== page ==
The enforced lockdown has also shaped other works in the program. WAB has a regular Genesis​ where new works are created with the company’s dancers using more intimate, exploratory and experimental works. 

“I’ve had it in mind for quite a few years now to use the works from Genesis and develop them and bring them to a bigger stage,” Scannella says. “And COVID has probably pushed me to do it. Maybe sooner than expected. But I’m really excited and really happy about the result entitled ​Heartache. ​We’ve developed a storyline around the works. And I’m really happy with the result. I have to say. It’s a beautiful work, very intense, very deep.”

The other work is ​Moment of Joy, choreographed by WAB dancers Dayana Hardy Acuña and Juan Carlos Osma, both from Cuba. 

Oscar Valdes in Jack Whiter's 'Prelude'. Photo by Bradbury Photography.
Oscar Valdes in Jack Whiter’s ‘Prelude’.
Photo by Bradbury Photography.

“This work really came out of the blue because last year, when they were invited to perform for an online ballet competition in South Africa, they created a pas de deux for that event,” Scannella explains. “And our company pianist composed a score for that, and when I saw it, I thought that it could easily be developed into something bigger for more dancers. I proposed the idea, and the three of them were absolutely delighted, and so Michael [Brett, head of music for WAB] now plays the piano live on stage each night.”

Scannella says that he’s continuing to plan and to organise the future of WAB, regardless of COVID-19. “Of course, I have to have a ‘B’ plan and a ‘C’ plan, but I’m really focusing on my plan ‘A’ because if not, then my plan ‘A’ will look like nothing. So, yes, we know it’s hard at the moment to set anything in stone because any day the situation might change. Bringing people from overseas right now would be extremely challenging. And I think it’s going to be like that for the rest of this year.”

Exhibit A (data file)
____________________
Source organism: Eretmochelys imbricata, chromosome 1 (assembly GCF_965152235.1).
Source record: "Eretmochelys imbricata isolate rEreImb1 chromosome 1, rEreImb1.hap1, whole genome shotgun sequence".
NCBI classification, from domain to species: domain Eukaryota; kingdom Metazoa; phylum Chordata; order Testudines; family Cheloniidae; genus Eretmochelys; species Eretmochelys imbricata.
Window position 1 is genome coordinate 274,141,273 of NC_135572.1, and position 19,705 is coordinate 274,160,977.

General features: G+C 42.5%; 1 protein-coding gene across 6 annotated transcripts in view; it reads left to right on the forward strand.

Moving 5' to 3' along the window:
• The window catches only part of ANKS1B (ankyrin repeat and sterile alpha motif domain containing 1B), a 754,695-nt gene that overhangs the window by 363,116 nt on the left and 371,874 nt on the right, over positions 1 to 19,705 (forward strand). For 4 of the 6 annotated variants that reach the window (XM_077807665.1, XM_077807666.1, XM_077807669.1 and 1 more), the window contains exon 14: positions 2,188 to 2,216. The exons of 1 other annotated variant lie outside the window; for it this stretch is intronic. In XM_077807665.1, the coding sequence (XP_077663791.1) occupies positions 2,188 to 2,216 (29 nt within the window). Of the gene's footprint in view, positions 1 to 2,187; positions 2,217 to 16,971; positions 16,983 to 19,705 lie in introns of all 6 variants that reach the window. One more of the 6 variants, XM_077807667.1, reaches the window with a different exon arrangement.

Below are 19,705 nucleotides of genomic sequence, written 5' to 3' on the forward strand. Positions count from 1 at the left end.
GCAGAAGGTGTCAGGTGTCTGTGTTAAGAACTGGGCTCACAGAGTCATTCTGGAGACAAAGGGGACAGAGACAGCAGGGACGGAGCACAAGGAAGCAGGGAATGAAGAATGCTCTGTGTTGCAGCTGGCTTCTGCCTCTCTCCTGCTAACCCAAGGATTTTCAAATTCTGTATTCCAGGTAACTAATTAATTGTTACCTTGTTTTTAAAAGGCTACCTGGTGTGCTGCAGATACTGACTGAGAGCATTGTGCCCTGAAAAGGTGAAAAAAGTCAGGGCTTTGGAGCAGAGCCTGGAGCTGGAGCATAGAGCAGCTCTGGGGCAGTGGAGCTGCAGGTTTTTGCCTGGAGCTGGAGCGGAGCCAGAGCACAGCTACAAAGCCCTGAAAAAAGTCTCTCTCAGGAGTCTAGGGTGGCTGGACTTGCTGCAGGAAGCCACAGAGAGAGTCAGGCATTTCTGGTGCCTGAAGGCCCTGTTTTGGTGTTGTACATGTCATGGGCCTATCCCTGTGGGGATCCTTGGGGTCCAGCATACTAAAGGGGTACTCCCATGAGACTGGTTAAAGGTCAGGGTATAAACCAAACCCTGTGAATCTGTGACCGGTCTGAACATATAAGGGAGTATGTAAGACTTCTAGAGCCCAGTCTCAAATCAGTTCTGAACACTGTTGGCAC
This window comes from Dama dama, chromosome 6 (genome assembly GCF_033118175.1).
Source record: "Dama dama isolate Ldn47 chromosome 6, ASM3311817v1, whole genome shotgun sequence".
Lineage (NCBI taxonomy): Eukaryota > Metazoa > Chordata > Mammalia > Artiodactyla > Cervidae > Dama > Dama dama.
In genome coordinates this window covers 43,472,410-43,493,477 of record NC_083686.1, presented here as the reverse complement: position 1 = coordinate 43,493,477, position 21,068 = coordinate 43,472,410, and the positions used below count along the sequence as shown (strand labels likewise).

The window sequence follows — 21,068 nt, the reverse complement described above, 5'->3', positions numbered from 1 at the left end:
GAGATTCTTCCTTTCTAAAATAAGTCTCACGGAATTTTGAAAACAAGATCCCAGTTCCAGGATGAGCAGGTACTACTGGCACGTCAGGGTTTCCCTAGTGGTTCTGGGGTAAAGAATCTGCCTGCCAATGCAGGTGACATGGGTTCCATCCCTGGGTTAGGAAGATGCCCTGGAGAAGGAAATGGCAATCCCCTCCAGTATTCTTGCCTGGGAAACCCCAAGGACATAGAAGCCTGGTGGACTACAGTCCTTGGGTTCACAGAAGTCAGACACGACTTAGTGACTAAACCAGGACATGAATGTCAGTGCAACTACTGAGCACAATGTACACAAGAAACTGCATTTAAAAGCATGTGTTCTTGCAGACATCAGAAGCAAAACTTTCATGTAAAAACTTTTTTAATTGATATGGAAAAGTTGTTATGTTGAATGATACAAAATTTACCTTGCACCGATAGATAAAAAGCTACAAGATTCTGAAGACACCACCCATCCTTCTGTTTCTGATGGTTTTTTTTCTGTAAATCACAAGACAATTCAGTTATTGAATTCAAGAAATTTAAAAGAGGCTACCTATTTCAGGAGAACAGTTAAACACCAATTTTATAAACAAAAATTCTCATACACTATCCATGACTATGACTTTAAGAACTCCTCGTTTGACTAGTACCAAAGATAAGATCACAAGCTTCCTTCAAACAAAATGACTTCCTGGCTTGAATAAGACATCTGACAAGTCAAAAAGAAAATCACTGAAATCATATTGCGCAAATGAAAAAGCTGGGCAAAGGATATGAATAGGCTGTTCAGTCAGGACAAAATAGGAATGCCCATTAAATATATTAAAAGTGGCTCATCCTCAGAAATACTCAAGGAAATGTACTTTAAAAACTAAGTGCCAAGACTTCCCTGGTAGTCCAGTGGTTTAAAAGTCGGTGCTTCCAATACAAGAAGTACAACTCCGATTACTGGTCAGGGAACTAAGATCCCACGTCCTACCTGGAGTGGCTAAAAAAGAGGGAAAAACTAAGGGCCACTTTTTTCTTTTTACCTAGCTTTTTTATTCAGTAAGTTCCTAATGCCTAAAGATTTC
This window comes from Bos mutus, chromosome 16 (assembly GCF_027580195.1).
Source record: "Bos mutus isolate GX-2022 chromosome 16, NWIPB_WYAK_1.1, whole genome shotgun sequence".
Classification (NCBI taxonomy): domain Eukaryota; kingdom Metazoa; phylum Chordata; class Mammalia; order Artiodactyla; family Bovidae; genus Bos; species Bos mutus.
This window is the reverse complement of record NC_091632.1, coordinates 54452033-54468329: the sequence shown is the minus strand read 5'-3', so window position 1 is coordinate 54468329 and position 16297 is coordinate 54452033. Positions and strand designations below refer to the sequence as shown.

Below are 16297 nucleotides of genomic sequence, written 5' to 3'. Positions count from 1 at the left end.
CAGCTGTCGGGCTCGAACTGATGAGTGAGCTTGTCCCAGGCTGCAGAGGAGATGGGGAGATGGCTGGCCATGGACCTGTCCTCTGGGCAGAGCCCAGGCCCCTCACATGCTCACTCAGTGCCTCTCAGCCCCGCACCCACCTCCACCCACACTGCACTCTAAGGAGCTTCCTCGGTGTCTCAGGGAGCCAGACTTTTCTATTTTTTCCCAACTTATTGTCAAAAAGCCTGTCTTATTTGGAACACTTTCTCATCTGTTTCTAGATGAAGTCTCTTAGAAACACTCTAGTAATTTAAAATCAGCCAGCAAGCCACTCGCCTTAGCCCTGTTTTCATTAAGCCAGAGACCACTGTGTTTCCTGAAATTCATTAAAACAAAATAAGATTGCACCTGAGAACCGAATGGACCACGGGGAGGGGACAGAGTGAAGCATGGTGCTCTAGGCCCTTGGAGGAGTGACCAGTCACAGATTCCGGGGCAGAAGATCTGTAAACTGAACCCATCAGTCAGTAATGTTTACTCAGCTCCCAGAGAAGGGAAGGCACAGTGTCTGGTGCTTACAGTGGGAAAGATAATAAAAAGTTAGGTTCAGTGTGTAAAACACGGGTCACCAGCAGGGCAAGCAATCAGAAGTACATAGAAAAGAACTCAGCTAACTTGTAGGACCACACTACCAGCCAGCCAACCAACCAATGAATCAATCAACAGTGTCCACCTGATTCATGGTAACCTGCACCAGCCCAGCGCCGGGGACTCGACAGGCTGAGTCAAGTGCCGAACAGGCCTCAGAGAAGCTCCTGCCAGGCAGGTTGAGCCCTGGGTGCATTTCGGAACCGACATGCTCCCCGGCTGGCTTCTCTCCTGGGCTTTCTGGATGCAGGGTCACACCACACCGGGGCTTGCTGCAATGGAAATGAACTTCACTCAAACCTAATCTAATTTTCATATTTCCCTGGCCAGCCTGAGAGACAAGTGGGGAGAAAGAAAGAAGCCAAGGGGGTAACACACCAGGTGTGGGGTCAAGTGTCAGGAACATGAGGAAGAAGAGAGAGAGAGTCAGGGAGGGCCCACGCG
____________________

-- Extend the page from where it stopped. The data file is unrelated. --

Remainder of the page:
Scannella adds, “We have a brand new ​Sleeping Beauty​ program for the end of this year. And the choreographer, Javier Torres, lives in Paris. So he’s supposed to come here in October. We hope he will be able to be over in October. And his assistant is based in Helsinki. So I hope she will be able to come over as well. Otherwise, that’s going to be a big challenge for us. Also in October, I’m hoping to be able to bring another choreographer for two weeks, who will start the creation for next year’s Ballet at the Quarry. That person is supposed to come from New York, but again, is he going to make it? We don’t know. So I think this year we really have to go with the flow.”

Aurélien Scannella. Photo by Frances Andrijich.
Aurélien Scannella.
Photo by Frances Andrijich.

Scannella is most proud of his company’s artistic discipline and work ethic. “One thing I’m really proud of is the culture we have at this company and the work ethic instilled in all our artists. No matter the challenge, they are always accepting of every single challenge. I think artists have to be challenged artistically. That’s the only way for them to grow as an artist and to move forward together. They understand that; we are a strong company together. It took me a few years to get it to where I wanted it. But yes, since 2019, I have to say the company is the company that I always wanted to have. They know that the keys to success are commitment, consistency and hard work. These are the three things I’m expecting from them. When they do that, it’s not difficult to perform in front of audiences again.”

In this uncertain world, Scannella summarises his task as simply: “The show must go on…and will go on.”

West Australian Ballet’s 2021 season includes As One: Ballet at the Quarry (through 3 March), Genesis (23 – 31 March), Giselle (13 – 22 May), STATE (24 June – 3 July), Coppélia (16 – 25 September) and The Sleeping Beauty (18 November – 12 December). For more information, head to waballet.com.au.

By Elizabeth Ashley of Dance Informa.